Today I decided I would capture the two best morning passes of the ISS over my home and record the transmissions using my FUNcube Dongle Pro+.

You can see from the screenshot below that I was receiving the ISS SSTV and packet simultaneously.

For antenna I used a 7 element 2m yagi (horizontal polarization) on an azimuth and elevation rotor system.  My computer running SatPC32 software controlled the antenna positioning.

The transmissions were recorded by HDSDR and played into MMSSTV using Virtual Audio Cables.

From the 12:12 UTC pass (max 20 degree elevation):

From the 13:43 UTC pass (max 27 degree elevation):

It is likely I would have captured two images on the first pass except I was slicing time between listening to FO-29 and the ISS.

I thank the entire ARISS team and all those involved in getting SSTV back up and running on the ISS.  It has been a very fun morning for me.


Thursday, August 21, 2014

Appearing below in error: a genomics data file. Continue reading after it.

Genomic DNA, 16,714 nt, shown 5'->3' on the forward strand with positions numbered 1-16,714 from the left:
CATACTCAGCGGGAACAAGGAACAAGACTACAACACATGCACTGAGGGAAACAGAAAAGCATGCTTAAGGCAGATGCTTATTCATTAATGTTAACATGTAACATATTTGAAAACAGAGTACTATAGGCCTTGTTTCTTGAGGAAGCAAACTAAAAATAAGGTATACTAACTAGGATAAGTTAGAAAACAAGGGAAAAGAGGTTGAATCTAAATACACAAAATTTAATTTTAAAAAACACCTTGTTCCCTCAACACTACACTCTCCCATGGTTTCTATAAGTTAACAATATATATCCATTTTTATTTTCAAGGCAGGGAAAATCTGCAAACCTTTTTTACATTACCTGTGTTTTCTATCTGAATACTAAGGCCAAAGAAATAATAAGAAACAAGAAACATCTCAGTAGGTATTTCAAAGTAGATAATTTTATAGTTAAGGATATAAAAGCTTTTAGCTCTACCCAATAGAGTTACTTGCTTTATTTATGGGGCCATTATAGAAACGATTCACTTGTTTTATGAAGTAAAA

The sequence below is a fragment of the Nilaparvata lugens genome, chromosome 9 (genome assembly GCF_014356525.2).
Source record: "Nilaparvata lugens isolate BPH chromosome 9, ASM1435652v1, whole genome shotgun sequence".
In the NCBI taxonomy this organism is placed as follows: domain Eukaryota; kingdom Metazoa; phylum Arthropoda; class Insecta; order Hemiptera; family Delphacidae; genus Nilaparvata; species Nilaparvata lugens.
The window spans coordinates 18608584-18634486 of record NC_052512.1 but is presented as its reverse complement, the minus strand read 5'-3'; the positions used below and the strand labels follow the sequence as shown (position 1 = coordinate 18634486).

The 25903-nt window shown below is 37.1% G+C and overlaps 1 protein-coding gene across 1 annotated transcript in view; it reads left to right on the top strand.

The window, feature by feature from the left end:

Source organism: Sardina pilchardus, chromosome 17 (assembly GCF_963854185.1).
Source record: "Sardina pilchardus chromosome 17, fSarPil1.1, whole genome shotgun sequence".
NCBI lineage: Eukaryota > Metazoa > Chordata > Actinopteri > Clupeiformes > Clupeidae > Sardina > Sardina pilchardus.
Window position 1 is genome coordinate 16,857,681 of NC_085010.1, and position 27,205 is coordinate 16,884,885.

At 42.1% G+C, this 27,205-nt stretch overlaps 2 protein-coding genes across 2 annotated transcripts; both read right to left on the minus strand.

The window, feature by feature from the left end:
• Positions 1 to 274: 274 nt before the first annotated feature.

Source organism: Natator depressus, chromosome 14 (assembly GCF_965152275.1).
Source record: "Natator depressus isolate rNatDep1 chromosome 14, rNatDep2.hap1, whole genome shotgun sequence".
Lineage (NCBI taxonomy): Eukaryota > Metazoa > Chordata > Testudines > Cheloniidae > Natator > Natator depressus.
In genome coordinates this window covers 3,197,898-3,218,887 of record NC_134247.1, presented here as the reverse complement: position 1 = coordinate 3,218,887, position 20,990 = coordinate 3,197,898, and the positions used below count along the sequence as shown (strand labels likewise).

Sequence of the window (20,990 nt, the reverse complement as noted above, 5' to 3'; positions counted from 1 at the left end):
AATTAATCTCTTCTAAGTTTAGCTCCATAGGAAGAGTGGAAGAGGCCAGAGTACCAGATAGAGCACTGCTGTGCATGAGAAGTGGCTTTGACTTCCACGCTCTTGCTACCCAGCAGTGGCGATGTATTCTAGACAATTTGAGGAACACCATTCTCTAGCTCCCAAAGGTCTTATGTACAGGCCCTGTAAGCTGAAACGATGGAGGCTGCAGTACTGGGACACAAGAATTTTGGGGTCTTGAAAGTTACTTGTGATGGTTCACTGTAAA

The good 'ole days - A reminder

Getting cards like this reminds me of when I made my first satellite contacts. I actually two "first" contacts...Once about a decade ago and then about three years ago when I got bit by the big and became very satellite-active.

I hope that David takes the plunge and joins AMSAT! 

David, if you're reading this blog, it was a pleasure to work you.  We've all been there and had the thrill of that first contact on satellite.

Monday, August 18, 2014

Breaking News - 73 on 73 Award

Via AMSAT-BB,, and forums:

I am pleased to announce that I will be sponsoring a new award to promote
activity on AO-73 (FUNcube-1). The requirements for this award are simple:
1. Work 73 unique stations on AO-73.